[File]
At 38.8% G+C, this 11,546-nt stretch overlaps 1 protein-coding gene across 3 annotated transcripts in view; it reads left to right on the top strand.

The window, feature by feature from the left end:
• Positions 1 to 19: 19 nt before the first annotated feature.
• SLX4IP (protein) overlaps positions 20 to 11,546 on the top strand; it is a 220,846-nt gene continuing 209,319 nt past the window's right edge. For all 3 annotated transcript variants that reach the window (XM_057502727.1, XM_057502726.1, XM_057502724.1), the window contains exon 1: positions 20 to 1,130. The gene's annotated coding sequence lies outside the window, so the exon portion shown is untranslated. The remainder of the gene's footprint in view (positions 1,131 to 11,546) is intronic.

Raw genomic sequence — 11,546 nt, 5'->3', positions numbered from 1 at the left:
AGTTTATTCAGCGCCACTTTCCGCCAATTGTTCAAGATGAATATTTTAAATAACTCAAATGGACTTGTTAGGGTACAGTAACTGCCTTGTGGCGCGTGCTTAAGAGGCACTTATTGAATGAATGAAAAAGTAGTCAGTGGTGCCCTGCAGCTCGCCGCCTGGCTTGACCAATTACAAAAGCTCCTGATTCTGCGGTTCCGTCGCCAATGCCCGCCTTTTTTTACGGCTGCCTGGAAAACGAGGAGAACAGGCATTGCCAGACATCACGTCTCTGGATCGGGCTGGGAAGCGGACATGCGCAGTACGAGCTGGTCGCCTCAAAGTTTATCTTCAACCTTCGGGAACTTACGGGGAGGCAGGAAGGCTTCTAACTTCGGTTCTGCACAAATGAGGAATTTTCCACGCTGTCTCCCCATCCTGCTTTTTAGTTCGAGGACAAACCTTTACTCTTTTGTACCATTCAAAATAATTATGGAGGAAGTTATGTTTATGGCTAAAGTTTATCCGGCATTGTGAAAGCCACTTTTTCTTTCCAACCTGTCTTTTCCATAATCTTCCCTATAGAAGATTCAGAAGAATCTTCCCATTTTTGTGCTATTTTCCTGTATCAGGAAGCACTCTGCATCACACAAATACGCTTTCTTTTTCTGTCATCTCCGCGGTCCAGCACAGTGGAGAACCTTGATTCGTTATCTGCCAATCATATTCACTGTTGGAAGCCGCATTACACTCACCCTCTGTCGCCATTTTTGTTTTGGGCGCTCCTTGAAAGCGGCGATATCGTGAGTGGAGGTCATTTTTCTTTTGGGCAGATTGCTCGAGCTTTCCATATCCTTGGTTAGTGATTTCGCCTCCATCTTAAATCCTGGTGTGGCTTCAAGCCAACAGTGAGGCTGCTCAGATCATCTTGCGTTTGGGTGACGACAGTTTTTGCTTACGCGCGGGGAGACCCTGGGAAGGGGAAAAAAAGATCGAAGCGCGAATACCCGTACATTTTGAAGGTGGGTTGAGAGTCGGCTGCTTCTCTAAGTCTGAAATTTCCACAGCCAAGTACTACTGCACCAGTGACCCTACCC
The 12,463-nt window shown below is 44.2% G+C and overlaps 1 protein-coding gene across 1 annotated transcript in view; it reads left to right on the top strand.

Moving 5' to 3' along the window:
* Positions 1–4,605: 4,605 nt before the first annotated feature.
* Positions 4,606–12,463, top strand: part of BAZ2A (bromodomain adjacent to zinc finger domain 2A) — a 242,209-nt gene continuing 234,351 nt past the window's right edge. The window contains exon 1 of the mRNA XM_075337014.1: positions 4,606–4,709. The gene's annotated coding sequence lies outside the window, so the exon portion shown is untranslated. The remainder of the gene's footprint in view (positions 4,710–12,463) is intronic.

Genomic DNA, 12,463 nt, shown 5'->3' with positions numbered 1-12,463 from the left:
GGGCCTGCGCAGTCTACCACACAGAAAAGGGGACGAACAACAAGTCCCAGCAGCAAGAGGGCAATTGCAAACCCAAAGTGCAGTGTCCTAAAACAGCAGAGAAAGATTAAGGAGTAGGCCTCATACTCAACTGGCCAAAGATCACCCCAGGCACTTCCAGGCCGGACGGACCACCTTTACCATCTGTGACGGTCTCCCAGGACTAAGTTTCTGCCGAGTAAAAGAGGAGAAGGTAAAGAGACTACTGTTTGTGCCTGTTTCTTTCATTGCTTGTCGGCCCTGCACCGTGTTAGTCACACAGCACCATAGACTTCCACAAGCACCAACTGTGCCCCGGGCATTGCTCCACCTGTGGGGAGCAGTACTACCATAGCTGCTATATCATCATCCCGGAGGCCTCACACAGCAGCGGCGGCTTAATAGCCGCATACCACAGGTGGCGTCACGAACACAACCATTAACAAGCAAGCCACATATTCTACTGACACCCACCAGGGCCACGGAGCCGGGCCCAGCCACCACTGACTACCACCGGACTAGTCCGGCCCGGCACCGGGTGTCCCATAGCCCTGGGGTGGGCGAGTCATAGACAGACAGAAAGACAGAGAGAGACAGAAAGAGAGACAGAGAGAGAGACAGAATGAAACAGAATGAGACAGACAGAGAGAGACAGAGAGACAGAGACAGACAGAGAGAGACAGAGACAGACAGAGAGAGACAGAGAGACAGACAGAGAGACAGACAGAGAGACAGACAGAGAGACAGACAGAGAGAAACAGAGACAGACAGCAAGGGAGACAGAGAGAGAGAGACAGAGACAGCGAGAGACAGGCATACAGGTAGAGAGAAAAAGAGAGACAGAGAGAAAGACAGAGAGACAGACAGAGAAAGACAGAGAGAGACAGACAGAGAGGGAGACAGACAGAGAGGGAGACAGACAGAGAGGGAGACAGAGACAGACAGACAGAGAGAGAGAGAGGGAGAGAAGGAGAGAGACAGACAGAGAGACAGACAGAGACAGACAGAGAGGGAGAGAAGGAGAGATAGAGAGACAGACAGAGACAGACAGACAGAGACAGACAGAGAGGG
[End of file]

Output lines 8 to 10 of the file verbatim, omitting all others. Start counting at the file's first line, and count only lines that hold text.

Moving 5' to 3' along the window:
* Positions 1–4,605: 4,605 nt before the first annotated feature.
* Positions 4,606–12,463, top strand: part of BAZ2A (bromodomain adjacent to zinc finger domain 2A) — a 242,209-nt gene continuing 234,351 nt past the window's right edge. The window contains exon 1 of the mRNA XM_075337014.1: positions 4,606–4,709. The gene's annotated coding sequence lies outside the window, so the exon portion shown is untranslated. The remainder of the gene's footprint in view (positions 4,710–12,463) is intronic.